Mandrake (NBC): Mandrake the Magician was a syndicated newspaper comic strip created in 1934 by Lee Falk, a dependable part of the Kings Features Syndicate line-up until 2013. Falk handed Mandrake over to Phil Davis shortly afterwards, moving on to his most famous creation, The Phantom. Mandrake was the inspiration for many other comic strip and comic book magicians, and in 1939 was given the film treatment, with Warren Hull starring in the twelve-episode Columbia serial.
A radio series followed in 1942, with a unsold pilot for a TV show coming in 1954, but otherwise Mandrake remained firmly on the printed page, at least until producer Rick Husky was given the task of bringing the immaculately tailored magician and his African assistant Lothar to TV in 1978. Husky wrote a script which put Mandrake and Lothar up against a psychopath who is murdering the patrons of an amusement park, engaging Harry Falk – no relation – to direct and casting Anthony Herrera as Mandrake.
Falk was a veteran director of mostly TV comedies, including The Patty Duke Show (he married Duke in 1965) and Get Smart, but moved into action in the 1970s with Hawaii Five-O and The Streets of San Francisco. Herrera was best known as a cheating husband on The Young and the Restless but acquitted himself well enough, with Ji-Tu Cumbuka a decent Lothar.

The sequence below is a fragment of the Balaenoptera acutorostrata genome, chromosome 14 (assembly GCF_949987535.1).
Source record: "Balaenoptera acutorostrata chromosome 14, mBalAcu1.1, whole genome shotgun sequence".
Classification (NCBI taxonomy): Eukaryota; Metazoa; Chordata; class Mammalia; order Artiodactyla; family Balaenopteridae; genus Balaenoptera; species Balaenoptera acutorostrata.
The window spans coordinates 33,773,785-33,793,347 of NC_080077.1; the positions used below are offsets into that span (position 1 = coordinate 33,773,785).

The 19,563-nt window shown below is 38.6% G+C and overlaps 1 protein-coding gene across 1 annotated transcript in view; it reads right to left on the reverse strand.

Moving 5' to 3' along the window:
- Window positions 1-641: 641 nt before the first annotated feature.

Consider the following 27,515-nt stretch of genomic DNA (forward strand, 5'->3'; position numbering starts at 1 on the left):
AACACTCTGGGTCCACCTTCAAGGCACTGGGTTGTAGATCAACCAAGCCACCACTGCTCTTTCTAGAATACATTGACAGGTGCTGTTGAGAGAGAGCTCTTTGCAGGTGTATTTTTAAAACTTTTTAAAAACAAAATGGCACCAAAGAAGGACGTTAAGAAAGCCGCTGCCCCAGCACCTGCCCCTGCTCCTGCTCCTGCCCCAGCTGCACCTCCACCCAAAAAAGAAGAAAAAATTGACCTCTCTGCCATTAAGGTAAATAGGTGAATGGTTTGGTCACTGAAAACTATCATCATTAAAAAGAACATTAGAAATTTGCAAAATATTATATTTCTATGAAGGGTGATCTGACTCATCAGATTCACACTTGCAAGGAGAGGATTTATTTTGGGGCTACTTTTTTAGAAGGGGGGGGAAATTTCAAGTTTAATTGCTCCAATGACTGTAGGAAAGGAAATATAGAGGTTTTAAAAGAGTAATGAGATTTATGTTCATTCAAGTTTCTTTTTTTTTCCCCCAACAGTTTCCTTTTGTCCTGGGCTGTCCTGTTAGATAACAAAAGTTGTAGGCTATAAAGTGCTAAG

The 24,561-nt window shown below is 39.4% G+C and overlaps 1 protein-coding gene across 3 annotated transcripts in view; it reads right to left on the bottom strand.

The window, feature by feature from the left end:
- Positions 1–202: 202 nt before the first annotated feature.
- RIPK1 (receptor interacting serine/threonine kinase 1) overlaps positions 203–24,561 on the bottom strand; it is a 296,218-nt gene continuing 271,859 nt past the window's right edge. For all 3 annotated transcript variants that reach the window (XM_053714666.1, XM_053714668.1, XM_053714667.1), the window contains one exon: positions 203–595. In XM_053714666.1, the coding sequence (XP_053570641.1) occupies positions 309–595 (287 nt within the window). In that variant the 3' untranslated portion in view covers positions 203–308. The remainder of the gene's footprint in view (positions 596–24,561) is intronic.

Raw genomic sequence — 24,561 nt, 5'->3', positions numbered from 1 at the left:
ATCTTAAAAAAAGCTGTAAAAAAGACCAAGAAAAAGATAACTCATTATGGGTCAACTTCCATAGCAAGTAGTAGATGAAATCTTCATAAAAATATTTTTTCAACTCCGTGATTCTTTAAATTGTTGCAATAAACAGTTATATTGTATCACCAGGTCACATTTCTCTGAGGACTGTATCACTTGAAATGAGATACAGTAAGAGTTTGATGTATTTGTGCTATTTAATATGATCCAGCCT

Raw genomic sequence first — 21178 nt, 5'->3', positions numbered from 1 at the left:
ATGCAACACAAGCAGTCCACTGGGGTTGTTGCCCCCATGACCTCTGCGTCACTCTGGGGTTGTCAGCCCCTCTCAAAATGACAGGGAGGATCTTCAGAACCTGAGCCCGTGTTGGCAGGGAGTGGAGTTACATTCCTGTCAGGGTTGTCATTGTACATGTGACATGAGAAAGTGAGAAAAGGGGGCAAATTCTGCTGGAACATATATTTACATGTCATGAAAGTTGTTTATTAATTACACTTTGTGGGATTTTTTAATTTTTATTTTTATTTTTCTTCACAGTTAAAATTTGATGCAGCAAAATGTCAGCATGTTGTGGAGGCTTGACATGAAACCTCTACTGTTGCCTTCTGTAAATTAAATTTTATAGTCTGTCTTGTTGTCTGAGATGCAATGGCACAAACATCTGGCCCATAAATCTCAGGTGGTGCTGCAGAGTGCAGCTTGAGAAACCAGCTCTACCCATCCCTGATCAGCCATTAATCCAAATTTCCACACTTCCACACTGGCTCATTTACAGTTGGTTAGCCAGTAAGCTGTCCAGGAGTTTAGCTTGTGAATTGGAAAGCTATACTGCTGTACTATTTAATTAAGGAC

Mandrake aired in January 1979 as part of NBC Wednesday Night at the Movies but nothing short of a blockbuster rating could save it from an early grave, with critics savaging Falk’s direction, a plodding approach which drained all life out of Husky’s script, which wasn’t exactly a picture of health in the first place. Herrera returned to the world of soap operas and Mandrake to the printed page, only reaching beyond the funny pages in 1986 when he was part of Defenders of the Earth alongside The Phantom and Flash Gordon.
The World Beyond (CBS): The World Beyond was the second of two pilots starring Granville van Deusen as Paul Taylor, a sportswriter who dies for two minutes and thirty-seven seconds on the operating table, only to find that he is able to see and hear ghosts when he is revived. Taylor becomes a conduit for the dead to contact the living, embroiling him in all manner of adventures, or at least the two featured in the two CBS pilots.
The World of Darkness aired in April 1977, with Taylor drawn to a New England town where the patriarch of the Sandford family has apparently just committed suicide. Nine months later, Taylor was on the road again, this time to a remote island off the coast of Maine, whose inhabitants are under siege from a creature apparently made of mud and sticks.